Summer Fellows Naghme Morlock & Leslie Stamoolis offer new ways to onboard incoming faculty

Sara Ahmed’s book, Complaint!

This summer we have had the privilege of being CAS Dean’s fellows—an experience that we found immensely valuable and meaningful. As part of this fellowship, which was co-funded by dean and the Office of Diversity, Equity, and Inclusion, we had the opportunity to work on onboarding-related efforts for incoming faculty (including those who joined us during the earlier pandemic years), read and discuss “Complaint!” by Sara Ahmed (selected by us as a group) with Dean Caño and the other summer Fellow, Melissa Click, gain a deeper insight into the day-to-day work of our dean, and to have enriching conversations with others around campus (including administrators, staff, and faculty).

When we applied for the Fellowship we were motivated to continue and extend the work we were already involved in as part of the IDEAS in Action Council. Even more so, we both feel extremely passionate about the idea that a sense of belonging and community is critically important for any member of our campus community to thrive. Therefore, our goal at the start of this summer was to begin the development of a more long-term onboarding program for our new faculty. We recognized early on that the development and implementation of a longer-term program would require more lead time, so we shifted to focusing on the initial arrival on campus for this year. Our new goal is to build on what we did this year in the years to come to develop a robust onboarding program for the College (which could be replicated in the other schools throughout Gonzaga).

Incoming Faculty Orientation

As part of this work, we planned a fall CAS orientation session with the assistance of the Dean’s office.  We included a panel to share and discuss with our newer colleagues some things we wish we had known when we first began working at Gonzaga. The goal was to have an honest and frank conversation about the possibilities and also potential challenges and how to navigate the first couple of years in a way that allows them to build community, find belonging and connection, and find their own authentic resonance with the university mission on their journey. The panel turned into a wonderful discussion and several attendees expressed how valuable they found the conversation.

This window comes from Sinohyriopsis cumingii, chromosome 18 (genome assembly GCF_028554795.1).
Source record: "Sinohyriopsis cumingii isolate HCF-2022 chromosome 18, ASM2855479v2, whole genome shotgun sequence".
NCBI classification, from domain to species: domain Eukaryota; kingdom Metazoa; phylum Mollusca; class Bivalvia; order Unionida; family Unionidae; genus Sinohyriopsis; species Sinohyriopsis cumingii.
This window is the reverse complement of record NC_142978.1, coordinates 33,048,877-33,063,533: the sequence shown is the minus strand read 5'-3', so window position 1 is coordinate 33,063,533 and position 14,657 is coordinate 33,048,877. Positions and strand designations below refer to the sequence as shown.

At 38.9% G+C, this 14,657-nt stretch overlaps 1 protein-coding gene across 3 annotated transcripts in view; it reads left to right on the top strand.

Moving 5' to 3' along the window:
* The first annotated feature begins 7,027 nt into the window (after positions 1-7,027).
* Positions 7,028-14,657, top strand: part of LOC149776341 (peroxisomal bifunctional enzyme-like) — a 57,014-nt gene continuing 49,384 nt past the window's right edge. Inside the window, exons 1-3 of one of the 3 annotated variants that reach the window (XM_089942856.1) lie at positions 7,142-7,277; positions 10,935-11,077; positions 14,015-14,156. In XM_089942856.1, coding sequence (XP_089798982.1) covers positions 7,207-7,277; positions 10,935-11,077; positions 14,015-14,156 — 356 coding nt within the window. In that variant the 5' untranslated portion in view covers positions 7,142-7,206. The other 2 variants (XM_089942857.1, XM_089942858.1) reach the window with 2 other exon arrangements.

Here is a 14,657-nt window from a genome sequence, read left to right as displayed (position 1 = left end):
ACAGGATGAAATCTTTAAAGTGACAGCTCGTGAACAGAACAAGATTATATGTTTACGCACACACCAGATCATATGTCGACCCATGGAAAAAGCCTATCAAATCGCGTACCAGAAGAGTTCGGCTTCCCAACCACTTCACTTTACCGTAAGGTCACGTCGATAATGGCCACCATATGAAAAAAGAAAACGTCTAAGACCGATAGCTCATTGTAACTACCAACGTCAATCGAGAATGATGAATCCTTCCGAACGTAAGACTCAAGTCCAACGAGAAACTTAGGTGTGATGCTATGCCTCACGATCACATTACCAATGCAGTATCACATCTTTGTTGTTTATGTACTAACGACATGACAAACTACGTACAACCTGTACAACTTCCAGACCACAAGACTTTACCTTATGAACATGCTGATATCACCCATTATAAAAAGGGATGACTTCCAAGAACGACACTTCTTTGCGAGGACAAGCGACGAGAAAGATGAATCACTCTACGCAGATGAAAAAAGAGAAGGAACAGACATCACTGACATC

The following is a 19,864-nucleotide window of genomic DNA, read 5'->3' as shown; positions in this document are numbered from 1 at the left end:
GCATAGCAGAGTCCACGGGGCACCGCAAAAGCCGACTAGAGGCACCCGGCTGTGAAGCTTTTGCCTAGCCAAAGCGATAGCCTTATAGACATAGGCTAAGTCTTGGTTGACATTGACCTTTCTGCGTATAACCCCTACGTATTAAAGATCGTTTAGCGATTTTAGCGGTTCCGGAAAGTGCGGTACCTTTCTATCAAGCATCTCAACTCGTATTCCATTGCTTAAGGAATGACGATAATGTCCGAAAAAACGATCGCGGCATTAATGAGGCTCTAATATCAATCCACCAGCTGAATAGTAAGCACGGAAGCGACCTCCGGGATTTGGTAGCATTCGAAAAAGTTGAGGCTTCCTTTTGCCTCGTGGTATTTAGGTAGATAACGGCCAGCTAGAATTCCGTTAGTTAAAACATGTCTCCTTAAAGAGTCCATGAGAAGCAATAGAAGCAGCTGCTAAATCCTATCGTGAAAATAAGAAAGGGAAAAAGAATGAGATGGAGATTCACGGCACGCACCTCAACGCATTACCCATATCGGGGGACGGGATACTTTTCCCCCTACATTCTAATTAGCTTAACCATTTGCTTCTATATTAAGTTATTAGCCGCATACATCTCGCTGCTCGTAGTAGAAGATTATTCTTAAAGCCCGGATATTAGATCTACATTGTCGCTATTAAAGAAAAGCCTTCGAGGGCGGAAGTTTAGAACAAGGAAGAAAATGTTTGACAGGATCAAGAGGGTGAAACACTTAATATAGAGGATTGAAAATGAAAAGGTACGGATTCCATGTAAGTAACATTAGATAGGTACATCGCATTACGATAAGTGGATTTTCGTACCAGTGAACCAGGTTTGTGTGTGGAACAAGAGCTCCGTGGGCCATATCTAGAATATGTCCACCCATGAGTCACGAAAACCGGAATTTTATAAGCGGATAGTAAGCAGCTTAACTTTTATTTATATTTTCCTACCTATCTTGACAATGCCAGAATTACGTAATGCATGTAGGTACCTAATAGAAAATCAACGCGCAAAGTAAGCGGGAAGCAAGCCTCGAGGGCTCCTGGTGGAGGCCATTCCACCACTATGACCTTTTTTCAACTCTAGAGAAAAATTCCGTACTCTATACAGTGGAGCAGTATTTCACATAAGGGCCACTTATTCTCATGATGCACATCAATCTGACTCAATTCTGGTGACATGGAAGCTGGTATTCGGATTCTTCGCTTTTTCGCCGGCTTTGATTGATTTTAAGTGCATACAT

New faculty after orientation.

In addition to the orientation meeting, we also developed a resource list to be shared online that contains suggestions and ideas for ways to connect in the broader off-campus community but also includes ideas for recreational activities and places to explore in Spokane. Belonging and community mean much more than just restaurants and organizations; at the same time, many of our new colleagues ask for those recommendations, so we included them. Further, some of these places can be spaces to connect with others who share similar interests or backgrounds.

Throughout the entire summer, during regular meetings with the Faculty Fellows and Dean Caño, we were able to discuss and learn about the work of our dean, observe what leadership with a commitment to DEI looks like, and have an opportunity to connect and get to know each other more. Getting to engage in reflective discussions with each other outside of the regular academic year was exciting, refreshing, and inspiring. So often during the intensity of the school year, there is not the space or time to do this deeper reflective work and it added a meaningful experience to being a Fellow this summer.

Naghme Morlock is an Assistant Professor of Sociology & Criminology whose specialty areas are Mass Trauma, Gender, & Human Rights.

Leslie Stamoolis is an Associate Professor of Theatre & Dance and the Theatre Program Director.